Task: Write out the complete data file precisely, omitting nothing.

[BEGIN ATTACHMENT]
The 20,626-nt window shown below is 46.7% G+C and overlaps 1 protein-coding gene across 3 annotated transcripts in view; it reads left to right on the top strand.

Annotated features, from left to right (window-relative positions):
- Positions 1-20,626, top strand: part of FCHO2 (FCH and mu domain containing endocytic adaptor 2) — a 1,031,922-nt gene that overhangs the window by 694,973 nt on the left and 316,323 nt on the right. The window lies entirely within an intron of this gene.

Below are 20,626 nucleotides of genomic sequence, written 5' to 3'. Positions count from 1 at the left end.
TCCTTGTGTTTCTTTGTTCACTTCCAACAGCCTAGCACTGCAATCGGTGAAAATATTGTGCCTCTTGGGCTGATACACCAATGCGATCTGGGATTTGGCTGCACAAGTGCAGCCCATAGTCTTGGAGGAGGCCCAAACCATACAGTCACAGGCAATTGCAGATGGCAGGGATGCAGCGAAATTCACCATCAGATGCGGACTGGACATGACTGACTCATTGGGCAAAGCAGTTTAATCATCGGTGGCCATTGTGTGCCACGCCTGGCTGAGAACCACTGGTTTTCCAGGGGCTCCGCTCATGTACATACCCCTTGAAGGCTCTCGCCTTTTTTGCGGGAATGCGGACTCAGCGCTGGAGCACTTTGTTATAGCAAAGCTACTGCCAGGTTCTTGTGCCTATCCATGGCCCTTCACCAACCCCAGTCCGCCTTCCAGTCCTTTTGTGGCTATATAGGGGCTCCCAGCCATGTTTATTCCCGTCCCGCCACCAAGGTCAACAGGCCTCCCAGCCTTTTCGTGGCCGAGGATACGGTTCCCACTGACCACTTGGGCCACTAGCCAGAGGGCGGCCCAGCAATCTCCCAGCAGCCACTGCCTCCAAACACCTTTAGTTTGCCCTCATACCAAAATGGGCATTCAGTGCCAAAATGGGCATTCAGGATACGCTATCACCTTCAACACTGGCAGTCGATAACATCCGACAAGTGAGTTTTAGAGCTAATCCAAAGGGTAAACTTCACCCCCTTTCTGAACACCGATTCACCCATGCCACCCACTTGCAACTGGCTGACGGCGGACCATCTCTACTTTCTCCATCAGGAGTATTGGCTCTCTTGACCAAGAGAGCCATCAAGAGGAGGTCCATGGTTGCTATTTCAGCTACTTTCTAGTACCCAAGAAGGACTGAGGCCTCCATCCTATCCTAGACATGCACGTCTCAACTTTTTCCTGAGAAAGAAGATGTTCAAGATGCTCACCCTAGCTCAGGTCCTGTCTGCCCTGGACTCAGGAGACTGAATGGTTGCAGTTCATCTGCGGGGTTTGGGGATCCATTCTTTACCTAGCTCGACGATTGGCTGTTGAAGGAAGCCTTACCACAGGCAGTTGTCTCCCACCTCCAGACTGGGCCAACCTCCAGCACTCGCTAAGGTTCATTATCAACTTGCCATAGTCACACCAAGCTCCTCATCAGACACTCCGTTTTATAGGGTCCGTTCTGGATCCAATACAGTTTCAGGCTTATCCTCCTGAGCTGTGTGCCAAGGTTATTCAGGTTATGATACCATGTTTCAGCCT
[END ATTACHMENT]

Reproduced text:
The 20,626-nt window shown below is 46.7% G+C and overlaps 1 protein-coding gene across 3 annotated transcripts in view; it reads left to right on the top strand.

Annotated features, from left to right (window-relative positions):
- Positions 1-20,626, top strand: part of FCHO2 (FCH and mu domain containing endocytic adaptor 2) — a 1,031,922-nt gene that overhangs the window by 694,973 nt on the left and 316,323 nt on the right. The window lies entirely within an intron of this gene.

Below are 20,626 nucleotides of genomic sequence, written 5' to 3'. Positions count from 1 at the left end.
TCCTTGTGTTTCTTTGTTCACTTCCAACAGCCTAGCACTGCAATCGGTGAAAATATTGTGCCTCTTGGGCTGATACACCAATGCGATCTGGGATTTGGCTGCACAAGTGCAGCCCATAGTCTTGGAGGAGGCCCAAACCATACAGTCACAGGCAATTGCAGATGGCAGGGATGCAGCGAAATTCACCATCAGATGCGGACTGGACATGACTGACTCATTGGGCAAAGCAGTTTAATCATCGGTGGCCATTGTGTGCCACGCCTGGCTGAGAACCACTGGTTTTCCAGGGGCTCCGCTCATGTACATACCCCTTGAAGGCTCTCGCCTTTTTTGCGGGAATGCGGACTCAGCGCTGGAGCACTTTGTTATAGCAAAGCTACTGCCAGGTTCTTGTGCCTATCCATGGCCCTTCACCAACCCCAGTCCGCCTTCCAGTCCTTTTGTGGCTATATAGGGGCTCCCAGCCATGTTTATTCCCGTCCCGCCACCAAGGTCAACAGGCCTCCCAGCCTTTTCGTGGCCGAGGATACGGTTCCCACTGACCACTTGGGCCACTAGCCAGAGGGCGGCCCAGCAATCTCCCAGCAGCCACTGCCTCCAAACACCTTTAGTTTGCCCTCATACCAAAATGGGCATTCAGTGCCAAAATGGGCATTCAGGATACGCTATCACCTTCAACACTGGCAGTCGATAACATCCGACAAGTGAGTTTTAGAGCTAATCCAAAGGGTAAACTTCACCCCCTTTCTGAACACCGATTCACCCATGCCACCCACTTGCAACTGGCTGACGGCGGACCATCTCTACTTTCTCCATCAGGAGTATTGGCTCTCTTGACCAAGAGAGCCATCAAGAGGAGGTCCATGGTTGCTATTTCAGCTACTTTCTAGTACCCAAGAAGGACTGAGGCCTCCATCCTATCCTAGACATGCACGTCTCAACTTTTTCCTGAGAAAGAAGATGTTCAAGATGCTCACCCTAGCTCAGGTCCTGTCTGCCCTGGACTCAGGAGACTGAATGGTTGCAGTTCATCTGCGGGGTTTGGGGATCCATTCTTTACCTAGCTCGACGATTGGCTGTTGAAGGAAGCCTTACCACAGGCAGTTGTCTCCCACCTCCAGACTGGGCCAACCTCCAGCACTCGCTAAGGTTCATTATCAACTTGCCATAGTCACACCAAGCTCCTCATCAGACACTCCGTTTTATAGGGTCCGTTCTGGATCCAATACAGTTTCAGGCTTATCCTCCTGAGCTGTGTGCCAAGGTTATTCAGGTTATGATACCATGTTTCAGCCT